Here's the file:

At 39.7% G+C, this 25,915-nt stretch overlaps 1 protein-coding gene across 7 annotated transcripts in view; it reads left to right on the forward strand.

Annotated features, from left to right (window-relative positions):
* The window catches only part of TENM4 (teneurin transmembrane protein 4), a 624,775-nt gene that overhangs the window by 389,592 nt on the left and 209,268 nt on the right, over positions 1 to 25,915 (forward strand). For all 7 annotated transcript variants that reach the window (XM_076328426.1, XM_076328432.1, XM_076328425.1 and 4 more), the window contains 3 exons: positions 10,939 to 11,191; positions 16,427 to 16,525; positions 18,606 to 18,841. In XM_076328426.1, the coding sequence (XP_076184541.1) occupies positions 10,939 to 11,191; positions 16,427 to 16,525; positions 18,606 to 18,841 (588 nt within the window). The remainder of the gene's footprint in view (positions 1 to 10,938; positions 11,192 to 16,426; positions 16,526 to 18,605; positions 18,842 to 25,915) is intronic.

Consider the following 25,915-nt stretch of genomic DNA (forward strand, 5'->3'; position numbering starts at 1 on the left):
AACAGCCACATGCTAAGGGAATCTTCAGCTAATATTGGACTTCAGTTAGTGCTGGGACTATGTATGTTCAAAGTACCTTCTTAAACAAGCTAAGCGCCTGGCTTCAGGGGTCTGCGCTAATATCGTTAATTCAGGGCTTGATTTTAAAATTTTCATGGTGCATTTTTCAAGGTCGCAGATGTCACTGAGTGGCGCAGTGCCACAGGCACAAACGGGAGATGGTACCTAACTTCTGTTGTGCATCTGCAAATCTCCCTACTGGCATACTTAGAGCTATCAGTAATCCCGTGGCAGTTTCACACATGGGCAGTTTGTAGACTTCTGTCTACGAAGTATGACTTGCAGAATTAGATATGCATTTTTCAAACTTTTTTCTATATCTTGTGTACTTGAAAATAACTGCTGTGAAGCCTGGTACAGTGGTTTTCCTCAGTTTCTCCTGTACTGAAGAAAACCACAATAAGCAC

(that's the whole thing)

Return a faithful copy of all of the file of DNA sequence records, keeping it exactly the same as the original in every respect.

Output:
At 39.7% G+C, this 25,915-nt stretch overlaps 1 protein-coding gene across 7 annotated transcripts in view; it reads left to right on the forward strand.

Annotated features, from left to right (window-relative positions):
* The window catches only part of TENM4 (teneurin transmembrane protein 4), a 624,775-nt gene that overhangs the window by 389,592 nt on the left and 209,268 nt on the right, over positions 1 to 25,915 (forward strand). For all 7 annotated transcript variants that reach the window (XM_076328426.1, XM_076328432.1, XM_076328425.1 and 4 more), the window contains 3 exons: positions 10,939 to 11,191; positions 16,427 to 16,525; positions 18,606 to 18,841. In XM_076328426.1, the coding sequence (XP_076184541.1) occupies positions 10,939 to 11,191; positions 16,427 to 16,525; positions 18,606 to 18,841 (588 nt within the window). The remainder of the gene's footprint in view (positions 1 to 10,938; positions 11,192 to 16,426; positions 16,526 to 18,605; positions 18,842 to 25,915) is intronic.

Consider the following 25,915-nt stretch of genomic DNA (forward strand, 5'->3'; position numbering starts at 1 on the left):
AACAGCCACATGCTAAGGGAATCTTCAGCTAATATTGGACTTCAGTTAGTGCTGGGACTATGTATGTTCAAAGTACCTTCTTAAACAAGCTAAGCGCCTGGCTTCAGGGGTCTGCGCTAATATCGTTAATTCAGGGCTTGATTTTAAAATTTTCATGGTGCATTTTTCAAGGTCGCAGATGTCACTGAGTGGCGCAGTGCCACAGGCACAAACGGGAGATGGTACCTAACTTCTGTTGTGCATCTGCAAATCTCCCTACTGGCATACTTAGAGCTATCAGTAATCCCGTGGCAGTTTCACACATGGGCAGTTTGTAGACTTCTGTCTACGAAGTATGACTTGCAGAATTAGATATGCATTTTTCAAACTTTTTTCTATATCTTGTGTACTTGAAAATAACTGCTGTGAAGCCTGGTACAGTGGTTTTCCTCAGTTTCTCCTGTACTGAAGAAAACCACAATAAGCAC